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No hurry to sell Redland bricks arm

THE LIST of companies keen to buy Redlands clay brick business is said to be short but serious, according to industry experts.

Redlands corporate finance director, Paul Hewitt, confirmed that the company has had preliminary discussions with a number of interested parties, but he said that no decision is imminent.

Foremost among the bidders is Boral, the Australian-owned company whose UK subsidiary makes concrete bricks, and Austrian brick maker Weinerberger.

According to Mr Hewitt, the plan is to sell off the brick business if the price is right, while at the same time restructuring and reinforcing its roof tile operation, for which more long-term potential is seen.

Although the UK building recession has contributed to a glut in the domestic brick market, Mr Hewitt claimed the wider European brick market remains buoyant.

He said the rationale for the sale would simply be that other companies could make more money out of it than we do.

Sandy Arbuthnott, managing director of Boral, confirmed an interest, saying a successful acquisition would cement its European ambitions. Boral has a strong presence in Holland and Germany but has so far been frustrated in its attempts to develop a clay brick business in the UK.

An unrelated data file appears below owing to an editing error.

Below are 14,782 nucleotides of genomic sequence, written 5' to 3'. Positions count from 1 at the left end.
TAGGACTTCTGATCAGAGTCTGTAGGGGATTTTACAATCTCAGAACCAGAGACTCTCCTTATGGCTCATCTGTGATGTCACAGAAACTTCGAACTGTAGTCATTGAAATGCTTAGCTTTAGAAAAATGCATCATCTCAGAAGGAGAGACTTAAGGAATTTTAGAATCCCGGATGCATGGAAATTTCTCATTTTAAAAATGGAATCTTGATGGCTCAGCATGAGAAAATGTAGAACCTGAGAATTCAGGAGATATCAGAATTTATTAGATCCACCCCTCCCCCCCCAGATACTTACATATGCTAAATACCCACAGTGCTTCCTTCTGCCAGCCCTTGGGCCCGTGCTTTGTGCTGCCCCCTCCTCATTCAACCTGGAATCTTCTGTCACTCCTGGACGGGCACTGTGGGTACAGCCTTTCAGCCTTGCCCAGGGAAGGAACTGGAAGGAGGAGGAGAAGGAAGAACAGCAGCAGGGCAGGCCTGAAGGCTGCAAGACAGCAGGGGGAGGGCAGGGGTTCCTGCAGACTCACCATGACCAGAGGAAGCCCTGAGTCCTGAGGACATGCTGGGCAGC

Although a cash sale would be acceptable to Redland, Mr Hewitt said the company is also open to a cash-plus-asset swap. Lawrence Amboldt, construction analyst at MeesPierson, said Redlands motives for selling off its brick business were primarily financial. 'It just does not have the funds to try and become market leader in this sector,' he said.

Mr Amboldt said that Hanson sent a clear message to the market when it bought Belgian brick producer Desimpel Kortemark two weeks ago. 'Hanson sees that competition in this market is now increasingly on a pan-European, not merely national, scale,' he said.

The relatively high price that Hanson paid indicates a hardening of competition, and may up the ante on the Redland sale.

With Hanson inevitably barred from bidding by the UKs monopoly laws, selling its brick interests to Weinerberger would suit Redland, because the two companies already share an interest in Central European tile producer Bramac.

Bramac is jointly owned by Weinerberger and Europes largest tile manufacturer, Braas, of which Redland owns a 50.8 per cent share.